PAC files petition to repeal Nevada commerce tax

A group calling itself the RIP Commerce Tax PAC has filed a petition to repeal the new business tax contained in the tax package approved by the governor and 2015 Legislature.

Unlike the referendum petition filed by conservative blogger Chuck Muth, the petition filed with the Secretary of State Oct. 8 seeks to reverse only the commerce tax, not the more than a dozen other tax changes contained in the 2015 Legislature approved Senate Bill 483.

The group is headed by State Controller Ron Knecht and lists Las Vegas City Councilman and former Assemblyman Bob Beers as Treasurer/Secretary, former Assemblyman Ed Goedhart as vice president.

Knecht said on Monday the commerce tax is projected to generate about $120 million over the biennium, an amount he said is just 1.6 percent of the budget.

“Any family can cut 1.6 percent of their spending,” he said.

Knecht said they filed the petition without announcing it publicly for a couple of reasons.

“First we expect he (Gov. Brian Sandoval) will pull out all the stops to block this,” he said.

Knecht said second is that, “we have had people chomping at the bit since this thing passed.”

He said those people want to get out and start collecting signatures, which Knecht said is a problem until any legal challenges are settled and the court gives them the go-ahead to collect signatures since any signatures collected before that would be invalid if the court changed even a word of the petition.

“We want to keep people from jumping the gun,” Knecht said.

He said the purpose of the petition is to repeal everything in SB483 that has to do with the commerce tax. He said that includes the data collection and other provisions that essentially require Nevada businesses to file what amounts to an IRS report every year.

“We want to clean the whole thing out,” Knecht said.

The bill imposes a “commerce tax” on gross revenue of any Nevada business that exceeds $4 million with that rate set according to each entity’s business classification.

Opponents of the repeal have until Oct. 29 to file a challenge. If the petition survives the legal challenges, Knecht and his backers must gather at least 55,234 valid signatures of registered Nevada voters to put the referendum on the November 2016 ballot. At least 13,809 of those signatures must be collected in each of Nevada’s four petition districts — which are the state’s congressional districts.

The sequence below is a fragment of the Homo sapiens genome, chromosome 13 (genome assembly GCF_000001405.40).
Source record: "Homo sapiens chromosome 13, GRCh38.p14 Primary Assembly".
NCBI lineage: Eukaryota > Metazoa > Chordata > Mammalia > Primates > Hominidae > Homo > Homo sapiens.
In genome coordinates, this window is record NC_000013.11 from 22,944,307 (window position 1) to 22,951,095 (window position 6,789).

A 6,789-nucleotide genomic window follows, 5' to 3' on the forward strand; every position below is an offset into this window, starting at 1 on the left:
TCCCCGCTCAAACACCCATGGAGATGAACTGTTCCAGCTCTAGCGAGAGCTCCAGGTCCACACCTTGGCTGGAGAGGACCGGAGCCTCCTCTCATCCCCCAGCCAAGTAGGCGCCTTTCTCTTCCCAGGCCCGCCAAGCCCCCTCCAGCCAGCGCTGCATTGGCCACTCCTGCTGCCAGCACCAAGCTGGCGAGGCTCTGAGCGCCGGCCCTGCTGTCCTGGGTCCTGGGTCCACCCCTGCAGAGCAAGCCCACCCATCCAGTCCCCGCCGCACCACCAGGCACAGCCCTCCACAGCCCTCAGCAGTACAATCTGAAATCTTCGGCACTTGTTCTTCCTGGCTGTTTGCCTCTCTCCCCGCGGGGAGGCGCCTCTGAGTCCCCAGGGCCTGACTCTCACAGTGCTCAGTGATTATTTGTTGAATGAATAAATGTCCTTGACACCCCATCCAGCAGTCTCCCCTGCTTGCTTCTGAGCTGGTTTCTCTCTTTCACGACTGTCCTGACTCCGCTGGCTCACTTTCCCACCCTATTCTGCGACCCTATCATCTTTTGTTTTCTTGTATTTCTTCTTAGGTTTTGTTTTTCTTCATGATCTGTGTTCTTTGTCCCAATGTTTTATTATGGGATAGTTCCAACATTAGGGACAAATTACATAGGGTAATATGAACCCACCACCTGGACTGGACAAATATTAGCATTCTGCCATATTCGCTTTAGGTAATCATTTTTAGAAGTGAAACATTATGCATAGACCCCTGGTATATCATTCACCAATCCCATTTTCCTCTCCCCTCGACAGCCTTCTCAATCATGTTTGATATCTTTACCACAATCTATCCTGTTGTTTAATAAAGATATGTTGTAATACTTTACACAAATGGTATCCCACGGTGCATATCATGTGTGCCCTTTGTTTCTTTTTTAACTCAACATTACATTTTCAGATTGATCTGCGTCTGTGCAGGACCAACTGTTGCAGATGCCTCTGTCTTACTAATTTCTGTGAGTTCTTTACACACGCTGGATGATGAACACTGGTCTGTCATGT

Sandoval has spoken out against repealing the tax package, which he worked to usher through the Republican-backed Legislature against great odds.

He said undoing the tax will destroy a rare opportunity to modernize the state’s low-performing schools.

Muth’s petition seeks to have voters reject the entire text of SB483. Carson District Judge Todd Russell on Oct. 1 blocked the petition from collecting signatures or being put on the 2016 ballot, agreeing with opponents that it contains multiple subjects in violation of the state’s “single subject” rule and lacks an accurate Description of Effect telling voters what would happen if they pass it.

Muth is trying to keep his petition alive by asking the U.S. District Court in Las Vegas to intervene and take over the case on constitutional issues.

“Controller Ron Knecht, and others who are responsible for promoting this petition, owe it to Nevadans to explain exactly what education programs they will cut if this measure passes,” the governor said in a statement, pointing to an influx of new money the tax package is providing for literacy programs, all-day kindergarten and gifted and talented education. “Its passage will destroy a generational opportunity to finally modernize and improve an underperforming education system.”


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